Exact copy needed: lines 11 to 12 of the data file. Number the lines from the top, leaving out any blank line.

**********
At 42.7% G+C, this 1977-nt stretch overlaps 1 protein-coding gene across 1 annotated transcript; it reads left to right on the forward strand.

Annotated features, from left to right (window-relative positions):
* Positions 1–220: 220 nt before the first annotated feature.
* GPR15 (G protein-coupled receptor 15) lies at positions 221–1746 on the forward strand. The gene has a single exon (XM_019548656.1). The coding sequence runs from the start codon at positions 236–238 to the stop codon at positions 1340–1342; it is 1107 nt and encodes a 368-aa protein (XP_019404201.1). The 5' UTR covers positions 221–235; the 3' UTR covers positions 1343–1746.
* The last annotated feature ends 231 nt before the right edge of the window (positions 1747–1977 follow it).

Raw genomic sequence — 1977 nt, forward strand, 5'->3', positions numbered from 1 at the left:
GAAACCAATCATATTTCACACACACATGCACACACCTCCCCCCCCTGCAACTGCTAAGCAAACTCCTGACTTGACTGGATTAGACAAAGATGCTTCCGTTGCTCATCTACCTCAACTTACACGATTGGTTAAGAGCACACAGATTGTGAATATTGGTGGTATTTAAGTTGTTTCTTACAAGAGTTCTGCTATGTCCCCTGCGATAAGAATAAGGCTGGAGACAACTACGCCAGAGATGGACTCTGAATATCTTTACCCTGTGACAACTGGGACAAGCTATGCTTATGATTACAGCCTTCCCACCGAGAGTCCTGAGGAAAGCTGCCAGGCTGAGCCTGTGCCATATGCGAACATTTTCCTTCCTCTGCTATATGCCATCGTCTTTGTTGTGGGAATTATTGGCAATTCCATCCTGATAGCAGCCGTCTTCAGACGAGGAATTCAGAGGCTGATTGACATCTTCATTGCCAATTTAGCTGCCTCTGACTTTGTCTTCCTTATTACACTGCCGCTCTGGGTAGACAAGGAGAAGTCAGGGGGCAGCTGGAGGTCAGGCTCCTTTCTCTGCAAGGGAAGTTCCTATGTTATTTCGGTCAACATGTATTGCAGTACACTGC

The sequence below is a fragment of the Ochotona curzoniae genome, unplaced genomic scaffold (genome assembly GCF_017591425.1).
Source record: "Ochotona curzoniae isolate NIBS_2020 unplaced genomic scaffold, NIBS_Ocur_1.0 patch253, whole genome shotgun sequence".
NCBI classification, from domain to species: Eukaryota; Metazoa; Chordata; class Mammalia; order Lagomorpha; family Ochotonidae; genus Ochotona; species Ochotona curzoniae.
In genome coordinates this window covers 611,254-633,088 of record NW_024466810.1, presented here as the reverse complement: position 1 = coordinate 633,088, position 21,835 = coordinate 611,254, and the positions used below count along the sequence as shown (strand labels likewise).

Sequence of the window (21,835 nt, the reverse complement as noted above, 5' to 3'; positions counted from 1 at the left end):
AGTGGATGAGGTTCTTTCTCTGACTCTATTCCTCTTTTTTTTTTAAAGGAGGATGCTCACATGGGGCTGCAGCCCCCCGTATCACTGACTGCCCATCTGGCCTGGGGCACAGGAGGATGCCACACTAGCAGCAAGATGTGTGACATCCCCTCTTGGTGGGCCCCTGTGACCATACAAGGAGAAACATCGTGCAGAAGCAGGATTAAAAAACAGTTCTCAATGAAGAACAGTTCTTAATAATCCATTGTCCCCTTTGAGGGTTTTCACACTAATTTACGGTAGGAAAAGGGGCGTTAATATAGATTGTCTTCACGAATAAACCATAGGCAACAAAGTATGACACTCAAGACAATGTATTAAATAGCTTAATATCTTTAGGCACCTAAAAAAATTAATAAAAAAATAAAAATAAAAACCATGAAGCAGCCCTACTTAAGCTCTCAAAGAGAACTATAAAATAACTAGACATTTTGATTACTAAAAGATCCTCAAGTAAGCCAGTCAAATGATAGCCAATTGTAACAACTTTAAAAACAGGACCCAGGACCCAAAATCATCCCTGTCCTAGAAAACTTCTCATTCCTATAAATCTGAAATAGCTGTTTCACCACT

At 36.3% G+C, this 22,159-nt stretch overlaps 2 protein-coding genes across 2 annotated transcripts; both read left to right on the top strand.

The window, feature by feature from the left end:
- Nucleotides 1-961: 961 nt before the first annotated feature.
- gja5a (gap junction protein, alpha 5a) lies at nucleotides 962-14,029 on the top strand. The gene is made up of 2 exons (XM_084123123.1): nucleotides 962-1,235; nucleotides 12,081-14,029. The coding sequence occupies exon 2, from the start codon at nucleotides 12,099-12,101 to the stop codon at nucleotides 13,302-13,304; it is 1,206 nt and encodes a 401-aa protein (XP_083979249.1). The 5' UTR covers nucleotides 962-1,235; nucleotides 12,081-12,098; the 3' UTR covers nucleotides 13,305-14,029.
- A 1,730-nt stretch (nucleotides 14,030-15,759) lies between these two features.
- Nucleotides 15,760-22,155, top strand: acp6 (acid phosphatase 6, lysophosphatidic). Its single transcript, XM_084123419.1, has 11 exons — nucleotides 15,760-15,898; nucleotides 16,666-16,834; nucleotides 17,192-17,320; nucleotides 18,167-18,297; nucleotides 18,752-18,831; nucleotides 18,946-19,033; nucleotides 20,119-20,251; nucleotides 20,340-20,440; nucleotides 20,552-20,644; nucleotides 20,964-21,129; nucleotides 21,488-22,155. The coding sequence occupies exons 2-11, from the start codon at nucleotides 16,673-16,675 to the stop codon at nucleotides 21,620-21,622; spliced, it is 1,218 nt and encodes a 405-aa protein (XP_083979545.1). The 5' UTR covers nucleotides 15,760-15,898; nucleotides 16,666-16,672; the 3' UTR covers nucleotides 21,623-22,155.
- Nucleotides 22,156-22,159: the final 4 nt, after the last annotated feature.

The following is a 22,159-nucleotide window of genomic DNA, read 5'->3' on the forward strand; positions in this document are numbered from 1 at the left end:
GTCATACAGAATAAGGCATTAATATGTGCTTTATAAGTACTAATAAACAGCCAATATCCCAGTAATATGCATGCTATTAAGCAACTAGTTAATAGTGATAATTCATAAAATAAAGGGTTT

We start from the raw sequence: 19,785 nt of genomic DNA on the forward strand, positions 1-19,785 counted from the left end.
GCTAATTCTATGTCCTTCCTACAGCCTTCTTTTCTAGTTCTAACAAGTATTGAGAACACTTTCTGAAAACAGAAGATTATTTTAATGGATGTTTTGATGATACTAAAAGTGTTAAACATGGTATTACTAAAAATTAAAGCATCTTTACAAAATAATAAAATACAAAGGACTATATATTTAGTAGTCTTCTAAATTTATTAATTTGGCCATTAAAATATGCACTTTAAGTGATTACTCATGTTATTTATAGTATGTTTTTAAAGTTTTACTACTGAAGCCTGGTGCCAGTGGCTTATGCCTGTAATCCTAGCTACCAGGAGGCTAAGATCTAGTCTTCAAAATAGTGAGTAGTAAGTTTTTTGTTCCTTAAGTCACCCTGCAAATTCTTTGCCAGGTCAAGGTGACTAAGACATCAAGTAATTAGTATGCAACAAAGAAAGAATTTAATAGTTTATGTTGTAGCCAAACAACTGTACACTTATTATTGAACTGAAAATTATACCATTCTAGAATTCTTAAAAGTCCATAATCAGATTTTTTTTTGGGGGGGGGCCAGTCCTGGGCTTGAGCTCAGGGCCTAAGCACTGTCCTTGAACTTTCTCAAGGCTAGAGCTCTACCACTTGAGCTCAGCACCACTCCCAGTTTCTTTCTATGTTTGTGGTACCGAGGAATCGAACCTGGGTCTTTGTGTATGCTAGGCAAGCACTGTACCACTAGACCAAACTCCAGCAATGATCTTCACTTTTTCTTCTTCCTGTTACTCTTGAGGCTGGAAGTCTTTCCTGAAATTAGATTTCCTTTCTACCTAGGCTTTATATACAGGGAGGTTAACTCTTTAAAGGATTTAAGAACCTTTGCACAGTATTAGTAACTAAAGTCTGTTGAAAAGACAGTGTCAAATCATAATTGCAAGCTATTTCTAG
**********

In genome coordinates this window covers 611,254-633,088 of record NW_024466810.1, presented here as the reverse complement: position 1 = coordinate 633,088, position 21,835 = coordinate 611,254, and the positions used below count along the sequence as shown (strand labels likewise).

Sequence of the window (21,835 nt, the reverse complement as noted above, 5' to 3'; positions counted from 1 at the left end):